Recent articles in The Grocer on Bargain Booze’s plans to float on the Alternative Investment Market (20 July) and retailer bonuses (27 July) set me thinking about the numerous business structures in our trade, and their merits. Of course, there is no right or perfect model and it is for individual companies to make their choice. The decision of Diana Hunter at Bargain Booze is a case in point.

Bargain Booze has arguably never been a traditional business in its structures. Set up in the early 1980s by Alan Whittall and Rob Mayor, the concept was a triumph of thinking that challenged the norm, and of the force of personality of two entrepreneurs, coming as it did from the basis of a traditional C&C base.

With a dynamic market and real momentum, the franchise grew rapidly, despite the ultra-low margins and strict discipline, and the business was a great success. The loyalty of the franchisees to the founders, evident by turnout at their monthly meetings, was phenomenal. Since Alan and Rob moved on, the business has been openly marketed on several occasions, and has passed through the hands of Pernod Ricard, BWG, and several private equity investors.

”Waitrose’s average bonuses dwarf all others by a factor of five”

The latest announcement of an AIM listing was rather a surprise to me. I have always believed that wholesale businesses are not well suited to the stock market with its demands for constant high growth of both turnover and profit - in my view wholesaling is better served by a patient long-term strategy and this is often best from private (frequently family) ownership.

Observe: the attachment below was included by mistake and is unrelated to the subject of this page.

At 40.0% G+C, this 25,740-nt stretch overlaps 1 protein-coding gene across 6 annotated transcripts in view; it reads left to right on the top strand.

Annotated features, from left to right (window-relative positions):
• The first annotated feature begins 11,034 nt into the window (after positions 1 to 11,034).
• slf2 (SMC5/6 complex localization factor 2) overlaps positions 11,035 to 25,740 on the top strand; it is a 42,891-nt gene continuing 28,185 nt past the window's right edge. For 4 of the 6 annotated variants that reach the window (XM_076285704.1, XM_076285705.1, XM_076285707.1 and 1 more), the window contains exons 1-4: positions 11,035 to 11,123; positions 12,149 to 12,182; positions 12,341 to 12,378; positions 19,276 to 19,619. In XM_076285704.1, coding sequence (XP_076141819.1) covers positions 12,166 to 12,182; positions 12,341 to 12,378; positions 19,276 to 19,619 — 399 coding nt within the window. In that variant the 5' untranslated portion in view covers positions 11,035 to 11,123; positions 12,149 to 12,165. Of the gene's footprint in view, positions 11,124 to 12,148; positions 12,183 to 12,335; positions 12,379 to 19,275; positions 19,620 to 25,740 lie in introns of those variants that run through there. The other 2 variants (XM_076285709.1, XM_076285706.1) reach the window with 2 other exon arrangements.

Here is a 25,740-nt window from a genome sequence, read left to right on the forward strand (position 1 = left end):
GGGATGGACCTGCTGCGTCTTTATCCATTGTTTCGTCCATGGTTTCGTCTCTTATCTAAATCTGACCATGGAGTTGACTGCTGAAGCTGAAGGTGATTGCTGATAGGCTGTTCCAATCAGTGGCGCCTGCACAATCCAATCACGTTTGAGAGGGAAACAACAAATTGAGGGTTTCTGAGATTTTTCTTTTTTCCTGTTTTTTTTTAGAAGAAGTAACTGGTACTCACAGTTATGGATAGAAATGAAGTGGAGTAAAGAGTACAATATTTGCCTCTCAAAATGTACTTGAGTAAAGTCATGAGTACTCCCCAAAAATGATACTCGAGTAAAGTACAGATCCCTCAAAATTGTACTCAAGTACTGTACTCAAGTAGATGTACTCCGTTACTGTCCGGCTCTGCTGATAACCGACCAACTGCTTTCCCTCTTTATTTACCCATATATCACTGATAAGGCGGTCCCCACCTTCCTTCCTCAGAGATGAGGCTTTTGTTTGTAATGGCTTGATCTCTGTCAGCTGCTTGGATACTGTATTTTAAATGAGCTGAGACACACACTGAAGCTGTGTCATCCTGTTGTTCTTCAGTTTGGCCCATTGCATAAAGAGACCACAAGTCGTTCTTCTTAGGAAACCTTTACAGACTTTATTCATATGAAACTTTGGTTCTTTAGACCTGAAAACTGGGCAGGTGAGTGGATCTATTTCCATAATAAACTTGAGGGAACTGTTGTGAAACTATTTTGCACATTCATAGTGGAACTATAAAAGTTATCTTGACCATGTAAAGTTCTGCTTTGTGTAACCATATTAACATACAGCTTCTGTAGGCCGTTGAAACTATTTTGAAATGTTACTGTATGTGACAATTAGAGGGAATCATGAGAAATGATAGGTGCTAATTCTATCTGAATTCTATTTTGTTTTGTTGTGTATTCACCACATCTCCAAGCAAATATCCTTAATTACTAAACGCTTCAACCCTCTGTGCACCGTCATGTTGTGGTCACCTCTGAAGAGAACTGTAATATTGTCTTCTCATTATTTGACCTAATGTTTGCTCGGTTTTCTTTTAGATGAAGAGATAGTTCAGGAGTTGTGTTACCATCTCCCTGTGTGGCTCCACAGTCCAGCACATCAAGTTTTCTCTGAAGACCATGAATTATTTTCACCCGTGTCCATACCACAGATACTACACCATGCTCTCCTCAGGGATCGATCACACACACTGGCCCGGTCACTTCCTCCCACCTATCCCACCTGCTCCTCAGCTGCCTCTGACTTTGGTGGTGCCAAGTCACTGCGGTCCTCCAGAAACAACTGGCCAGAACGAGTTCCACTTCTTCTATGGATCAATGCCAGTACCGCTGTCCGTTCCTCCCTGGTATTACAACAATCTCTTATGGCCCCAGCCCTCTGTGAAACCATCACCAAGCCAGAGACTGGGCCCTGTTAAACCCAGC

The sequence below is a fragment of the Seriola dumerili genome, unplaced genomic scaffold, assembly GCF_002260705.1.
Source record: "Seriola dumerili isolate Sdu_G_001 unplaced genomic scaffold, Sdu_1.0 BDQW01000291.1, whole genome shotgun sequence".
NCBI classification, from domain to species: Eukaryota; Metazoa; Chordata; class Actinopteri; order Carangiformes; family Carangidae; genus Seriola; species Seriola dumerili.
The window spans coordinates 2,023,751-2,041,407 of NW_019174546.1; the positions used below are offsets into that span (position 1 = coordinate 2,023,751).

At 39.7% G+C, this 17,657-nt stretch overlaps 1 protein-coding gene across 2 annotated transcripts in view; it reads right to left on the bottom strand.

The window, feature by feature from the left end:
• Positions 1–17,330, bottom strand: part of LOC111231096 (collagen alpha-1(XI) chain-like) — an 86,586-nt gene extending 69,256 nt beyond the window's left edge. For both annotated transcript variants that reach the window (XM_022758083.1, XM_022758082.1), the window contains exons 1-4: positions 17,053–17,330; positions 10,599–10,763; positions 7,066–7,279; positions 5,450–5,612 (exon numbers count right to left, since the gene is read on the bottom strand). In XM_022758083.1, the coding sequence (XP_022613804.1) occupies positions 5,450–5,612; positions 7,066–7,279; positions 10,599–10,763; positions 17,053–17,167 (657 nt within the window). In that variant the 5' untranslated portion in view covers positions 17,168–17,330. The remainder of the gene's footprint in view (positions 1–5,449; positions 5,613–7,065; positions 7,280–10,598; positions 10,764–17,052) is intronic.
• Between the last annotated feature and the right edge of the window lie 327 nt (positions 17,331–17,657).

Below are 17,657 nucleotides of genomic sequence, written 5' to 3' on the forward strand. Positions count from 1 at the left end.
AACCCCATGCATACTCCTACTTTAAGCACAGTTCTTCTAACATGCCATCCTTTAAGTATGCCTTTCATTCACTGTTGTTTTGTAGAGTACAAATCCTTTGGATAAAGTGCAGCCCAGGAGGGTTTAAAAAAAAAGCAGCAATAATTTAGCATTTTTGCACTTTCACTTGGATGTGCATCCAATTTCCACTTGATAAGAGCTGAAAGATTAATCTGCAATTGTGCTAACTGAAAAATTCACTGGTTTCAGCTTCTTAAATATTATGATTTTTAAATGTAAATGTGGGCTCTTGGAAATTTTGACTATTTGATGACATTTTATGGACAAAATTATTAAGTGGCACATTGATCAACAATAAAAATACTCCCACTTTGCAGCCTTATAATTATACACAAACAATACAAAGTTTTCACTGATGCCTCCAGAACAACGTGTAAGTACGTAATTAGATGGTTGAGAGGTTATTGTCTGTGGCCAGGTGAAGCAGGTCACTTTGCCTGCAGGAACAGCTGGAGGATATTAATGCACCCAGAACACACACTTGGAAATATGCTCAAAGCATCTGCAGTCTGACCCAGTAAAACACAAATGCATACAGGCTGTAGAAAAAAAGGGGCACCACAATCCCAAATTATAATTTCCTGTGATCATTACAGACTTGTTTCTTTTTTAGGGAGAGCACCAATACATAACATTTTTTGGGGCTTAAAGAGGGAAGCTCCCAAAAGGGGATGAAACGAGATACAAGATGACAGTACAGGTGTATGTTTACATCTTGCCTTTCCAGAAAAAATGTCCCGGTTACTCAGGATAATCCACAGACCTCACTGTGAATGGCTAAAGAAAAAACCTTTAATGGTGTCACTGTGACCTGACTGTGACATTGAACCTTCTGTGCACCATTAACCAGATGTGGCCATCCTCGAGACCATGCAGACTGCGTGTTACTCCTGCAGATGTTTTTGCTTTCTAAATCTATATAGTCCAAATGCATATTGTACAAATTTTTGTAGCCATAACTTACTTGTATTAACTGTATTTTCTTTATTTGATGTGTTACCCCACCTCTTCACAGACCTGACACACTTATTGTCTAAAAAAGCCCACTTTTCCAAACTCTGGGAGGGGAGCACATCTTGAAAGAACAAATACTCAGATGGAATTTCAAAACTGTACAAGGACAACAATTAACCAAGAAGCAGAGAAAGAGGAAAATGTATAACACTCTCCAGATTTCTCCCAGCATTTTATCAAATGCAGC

I fully accept this is countered by the current Booker model, and that second-guessing Charles Wilson is not generally considered wise. However I suspect both Booker and possibly Domino’s in franchising may be the exception proving the rule.

As most people know, the route we have taken for Parfetts’ ownership has been an employee ownership model, with a similar structure to John Lewis. The analysis of retailer bonuses illustrates just how successful this can be in the long term, with Waitrose’s average bonuses dwarfing all others featured (by a factor of five) despite the excellent PR achieved by Asda for its scheme.

It has taken JLP many years to achieve this level of success, and our partnership bonus is very modest in comparison, but I hope the example illustrates why I believe employee ownership is the closest model to benevolent family ownership.

Intriguingly Diana Hunter comes from a background in JLP but clearly disagrees with me. It will be fascinating to see how the next Bargain Booze chapter is written. I wish them well.

Steve Parfett is chairman of AG Parfett & Sons